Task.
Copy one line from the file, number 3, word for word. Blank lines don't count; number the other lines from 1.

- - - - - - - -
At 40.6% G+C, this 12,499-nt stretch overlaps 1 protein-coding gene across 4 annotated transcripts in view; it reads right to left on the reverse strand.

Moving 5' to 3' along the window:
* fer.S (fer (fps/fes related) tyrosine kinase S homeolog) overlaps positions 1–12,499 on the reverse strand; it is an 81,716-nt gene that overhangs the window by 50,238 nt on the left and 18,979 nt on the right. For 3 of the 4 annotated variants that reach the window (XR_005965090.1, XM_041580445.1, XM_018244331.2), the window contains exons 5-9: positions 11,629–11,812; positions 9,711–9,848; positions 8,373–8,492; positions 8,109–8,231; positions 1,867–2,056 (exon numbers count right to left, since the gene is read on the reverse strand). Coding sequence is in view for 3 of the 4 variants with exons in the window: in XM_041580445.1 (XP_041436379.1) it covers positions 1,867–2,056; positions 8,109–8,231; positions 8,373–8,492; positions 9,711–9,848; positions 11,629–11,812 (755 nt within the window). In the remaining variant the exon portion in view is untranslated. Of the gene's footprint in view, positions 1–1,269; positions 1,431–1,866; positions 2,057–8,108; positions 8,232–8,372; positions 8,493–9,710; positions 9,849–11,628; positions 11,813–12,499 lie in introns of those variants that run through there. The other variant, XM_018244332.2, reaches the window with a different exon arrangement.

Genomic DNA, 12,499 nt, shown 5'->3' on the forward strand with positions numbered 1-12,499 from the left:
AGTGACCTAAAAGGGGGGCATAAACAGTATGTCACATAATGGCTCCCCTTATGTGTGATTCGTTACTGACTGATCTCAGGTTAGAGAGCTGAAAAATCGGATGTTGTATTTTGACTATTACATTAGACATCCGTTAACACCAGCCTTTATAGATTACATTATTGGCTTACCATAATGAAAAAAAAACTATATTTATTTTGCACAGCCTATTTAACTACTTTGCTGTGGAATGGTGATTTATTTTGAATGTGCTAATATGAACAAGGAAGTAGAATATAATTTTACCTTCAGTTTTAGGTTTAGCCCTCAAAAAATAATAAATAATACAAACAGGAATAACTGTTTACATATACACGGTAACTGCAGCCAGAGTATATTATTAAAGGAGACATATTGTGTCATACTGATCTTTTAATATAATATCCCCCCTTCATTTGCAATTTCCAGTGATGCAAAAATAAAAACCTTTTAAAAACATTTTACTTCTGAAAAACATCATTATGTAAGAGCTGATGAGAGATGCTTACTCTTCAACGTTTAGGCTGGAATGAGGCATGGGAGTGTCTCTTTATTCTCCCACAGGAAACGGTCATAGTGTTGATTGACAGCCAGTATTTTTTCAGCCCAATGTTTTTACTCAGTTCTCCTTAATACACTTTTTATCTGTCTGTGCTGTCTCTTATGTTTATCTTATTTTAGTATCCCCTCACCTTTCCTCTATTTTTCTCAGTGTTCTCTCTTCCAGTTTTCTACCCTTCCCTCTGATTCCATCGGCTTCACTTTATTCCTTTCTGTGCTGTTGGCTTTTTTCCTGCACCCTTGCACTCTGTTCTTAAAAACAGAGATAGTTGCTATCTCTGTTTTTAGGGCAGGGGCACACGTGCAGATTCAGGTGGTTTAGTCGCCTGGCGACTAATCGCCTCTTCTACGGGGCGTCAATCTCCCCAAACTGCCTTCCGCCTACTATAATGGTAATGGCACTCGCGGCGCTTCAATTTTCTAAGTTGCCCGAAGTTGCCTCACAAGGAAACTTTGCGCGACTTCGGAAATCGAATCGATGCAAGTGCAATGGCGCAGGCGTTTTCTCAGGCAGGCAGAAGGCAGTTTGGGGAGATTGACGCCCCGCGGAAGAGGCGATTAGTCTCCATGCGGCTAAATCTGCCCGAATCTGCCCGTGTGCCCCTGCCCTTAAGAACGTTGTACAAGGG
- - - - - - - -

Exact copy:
* fer.S (fer (fps/fes related) tyrosine kinase S homeolog) overlaps positions 1–12,499 on the reverse strand; it is an 81,716-nt gene that overhangs the window by 50,238 nt on the left and 18,979 nt on the right. For 3 of the 4 annotated variants that reach the window (XR_005965090.1, XM_041580445.1, XM_018244331.2), the window contains exons 5-9: positions 11,629–11,812; positions 9,711–9,848; positions 8,373–8,492; positions 8,109–8,231; positions 1,867–2,056 (exon numbers count right to left, since the gene is read on the reverse strand). Coding sequence is in view for 3 of the 4 variants with exons in the window: in XM_041580445.1 (XP_041436379.1) it covers positions 1,867–2,056; positions 8,109–8,231; positions 8,373–8,492; positions 9,711–9,848; positions 11,629–11,812 (755 nt within the window). In the remaining variant the exon portion in view is untranslated. Of the gene's footprint in view, positions 1–1,269; positions 1,431–1,866; positions 2,057–8,108; positions 8,232–8,372; positions 8,493–9,710; positions 9,849–11,628; positions 11,813–12,499 lie in introns of those variants that run through there. The other variant, XM_018244332.2, reaches the window with a different exon arrangement.